United States of America, Plaintiff-appellee, v. Robert Junior Wiggins, Defendant-appellant, 933 F.2d 1002 (4th Cir. 1991)Annotate this Case
Appeal from the United States District Court for the Middle District of North Carolina, at Winston-Salem. Richard C. Erwin, Chief District Judge. (CR-90-78-WS)
Charles Henry Harp, II, Hedrick, Harp & Michael, Lexington, N.C., for appellant.
Paul Alexander Weinman, Assistant United States Attorney, Greensboro, N.C. (Argued), for appellee; Robert H. Edmunds, Jr., United States Attorney, Greensboro, N.C., on brief.
Before WILKINSON, Circuit Judge, BUTZNER, Senior Circuit Judge, and TERRENCE WILLIAM BOYLE, United States District Judge for the Eastern District of North Carolina, sitting by designation.
Robert Junior Wiggins appeals from his conviction for one count of using a firearm during and in relation to a drug trafficking crime in violation of 18 U.S.C. § 924(c) and two counts of possession of unregistered sawed-off firearms in violation of 26 U.S.C. § 5861(d). Wiggins contends that (1) there was insufficient evidence to support his convictions on all counts; (2) the questions asked by the trial judge of defense witnesses and the judge's demeanor toward those witnesses was improper; and (3) he was improperly denied a two-level reduction for acceptance of responsibility. Finding no error, we affirm.
Sergeant Thomas Norman of the Walnut Cove Police Department and deputies from the Forsyth County Sheriff's Department served an arrest warrant on the defendant at his home at 5920 Meadow Dale Court in Forsyth County. As the defendant was being led from the house, he asked the officers to retrieve his coat for him, which they did. While the defendant was being processed at the police station, he asked one of the deputies if he could have his coat. Prior to giving him the coat, a deputy patted the coat down and felt something hard in one of the pockets. Inside the pocket, the deputy found a glass tube containing white powder which tested positive for cocaine.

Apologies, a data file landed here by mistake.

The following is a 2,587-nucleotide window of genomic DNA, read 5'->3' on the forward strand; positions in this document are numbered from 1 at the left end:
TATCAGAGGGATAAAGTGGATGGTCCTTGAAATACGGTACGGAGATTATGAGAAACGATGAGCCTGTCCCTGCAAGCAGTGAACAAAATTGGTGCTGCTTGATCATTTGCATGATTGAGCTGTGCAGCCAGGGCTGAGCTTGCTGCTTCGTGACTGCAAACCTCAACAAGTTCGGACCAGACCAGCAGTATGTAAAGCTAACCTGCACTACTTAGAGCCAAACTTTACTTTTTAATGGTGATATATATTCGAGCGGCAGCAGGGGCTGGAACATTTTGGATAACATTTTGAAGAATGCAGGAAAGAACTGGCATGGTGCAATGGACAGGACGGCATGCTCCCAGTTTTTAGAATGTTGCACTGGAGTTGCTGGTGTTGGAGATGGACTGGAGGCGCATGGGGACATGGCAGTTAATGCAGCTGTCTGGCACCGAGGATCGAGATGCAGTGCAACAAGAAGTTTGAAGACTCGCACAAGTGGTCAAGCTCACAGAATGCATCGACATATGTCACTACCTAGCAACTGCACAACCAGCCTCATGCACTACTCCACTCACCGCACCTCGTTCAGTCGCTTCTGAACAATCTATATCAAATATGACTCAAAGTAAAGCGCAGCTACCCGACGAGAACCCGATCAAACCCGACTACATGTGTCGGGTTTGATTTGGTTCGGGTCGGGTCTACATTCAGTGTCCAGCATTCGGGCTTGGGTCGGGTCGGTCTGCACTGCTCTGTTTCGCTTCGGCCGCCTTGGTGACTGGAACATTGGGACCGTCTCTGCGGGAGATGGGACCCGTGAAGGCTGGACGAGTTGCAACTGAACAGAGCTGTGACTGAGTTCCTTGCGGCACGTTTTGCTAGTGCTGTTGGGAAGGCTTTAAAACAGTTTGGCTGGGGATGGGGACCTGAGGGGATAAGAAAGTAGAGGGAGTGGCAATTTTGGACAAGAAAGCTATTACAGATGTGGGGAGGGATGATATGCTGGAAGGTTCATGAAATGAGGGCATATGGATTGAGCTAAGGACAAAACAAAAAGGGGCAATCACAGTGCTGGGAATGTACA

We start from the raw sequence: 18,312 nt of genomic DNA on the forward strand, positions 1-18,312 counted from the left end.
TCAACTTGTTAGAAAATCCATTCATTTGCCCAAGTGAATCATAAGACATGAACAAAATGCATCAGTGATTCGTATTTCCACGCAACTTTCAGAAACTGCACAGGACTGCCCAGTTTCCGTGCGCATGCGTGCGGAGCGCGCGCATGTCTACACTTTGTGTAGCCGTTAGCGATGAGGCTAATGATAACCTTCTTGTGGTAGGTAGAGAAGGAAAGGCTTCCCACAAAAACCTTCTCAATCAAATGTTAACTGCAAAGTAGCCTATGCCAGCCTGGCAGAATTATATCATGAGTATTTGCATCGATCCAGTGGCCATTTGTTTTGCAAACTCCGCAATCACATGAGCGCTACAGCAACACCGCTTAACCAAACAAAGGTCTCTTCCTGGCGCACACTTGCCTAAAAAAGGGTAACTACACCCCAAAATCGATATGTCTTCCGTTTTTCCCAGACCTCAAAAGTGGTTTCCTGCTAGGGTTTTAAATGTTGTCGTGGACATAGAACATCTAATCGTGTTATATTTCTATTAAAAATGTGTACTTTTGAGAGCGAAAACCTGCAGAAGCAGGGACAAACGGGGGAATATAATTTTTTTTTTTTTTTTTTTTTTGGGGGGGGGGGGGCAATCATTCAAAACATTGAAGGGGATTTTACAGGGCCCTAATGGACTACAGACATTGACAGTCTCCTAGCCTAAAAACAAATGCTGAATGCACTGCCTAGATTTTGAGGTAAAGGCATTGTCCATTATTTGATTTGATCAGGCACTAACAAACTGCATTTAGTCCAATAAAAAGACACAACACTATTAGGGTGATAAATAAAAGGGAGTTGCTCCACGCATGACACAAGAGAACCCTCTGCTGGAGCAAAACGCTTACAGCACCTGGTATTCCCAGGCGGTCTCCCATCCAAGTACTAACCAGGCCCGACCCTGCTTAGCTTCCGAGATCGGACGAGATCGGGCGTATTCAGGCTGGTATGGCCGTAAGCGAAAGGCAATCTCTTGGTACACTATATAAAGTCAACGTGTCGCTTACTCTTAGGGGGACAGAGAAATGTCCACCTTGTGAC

After finding the glass tube, the officers prepared a search warrant for the house. Upon the search of the house, the officers found a sawed-off .22 caliber rifle in the den of the house and a sawed-off shotgun in the bedroom where the defendant was arrested. The officers also found pieces of each firearm and a hacksaw and blade in the basement. In addition to the firearms, the officers found numerous articles that they identified as drug paraphernalia: a grinder/sifter, cutting agents, a cooking kit, test tubes, a knife, a razor blade, components of torch bottles, hand scales, and triple beam balance scales. Much of the paraphernalia contained traces of cocaine.
Wiggins was indicted on one count of possession of a firearm during a drug trafficking offense in violation of 18 U.S.C. § 924(c), and two counts of possession of unregistered firearms in violation of 26 U.S.C. § 5861(d). A jury found Wiggins guilty of the three counts. Wiggins was sentenced to five years on the Sec. 924(c) count and 27 months on the other gun counts to run consecutively, and he appeals.
In order to be convicted of 18 U.S.C. § 924(c), it must be proved beyond a reasonable doubt that the defendant was using or carrying a firearm during or in relation to a drug trafficking offense. Often this charge is coupled with one or more substantive drug charges as the evidence may allow. In this case, the government chose to charge Sec. 924(c), but not a substantive drug offense. Even though the defendant was not charged with a substantive drug trafficking crime, the government still had the burden to prove beyond a reasonable doubt that a drug trafficking offense was committed, and that the firearms found were used or carried in the commission of that crime.
In order to prove that Wiggins was involved in drug trafficking, the government offered the small amount of cocaine found in the defendant's coat, the trace amounts of cocaine found on some of the drug paraphernalia, and the presence of substantial amounts of drug paraphernalia. The question on appeal is whether this evidence is sufficient for a jury to find, beyond a reasonable doubt, that a drug trafficking offense was committed.
When assessing the sufficiency of the evidence to sustain a conviction on appeal, "the relevant question is whether, after viewing the evidence in the light most favorable to the prosecution, any rational trier of fact could have found the essential elements of the crime beyond a reasonable doubt." Jackson v. Virginia, 443 U.S. 307, 319 (1979) (emphasis in original). A reviewing court must "allow the government the benefit of all reasonable inferences from the facts proven to those sought to be established." United States v. Tresvant, 677 F.2d 1018, 1021 (4th Cir. 1982) (citations omitted).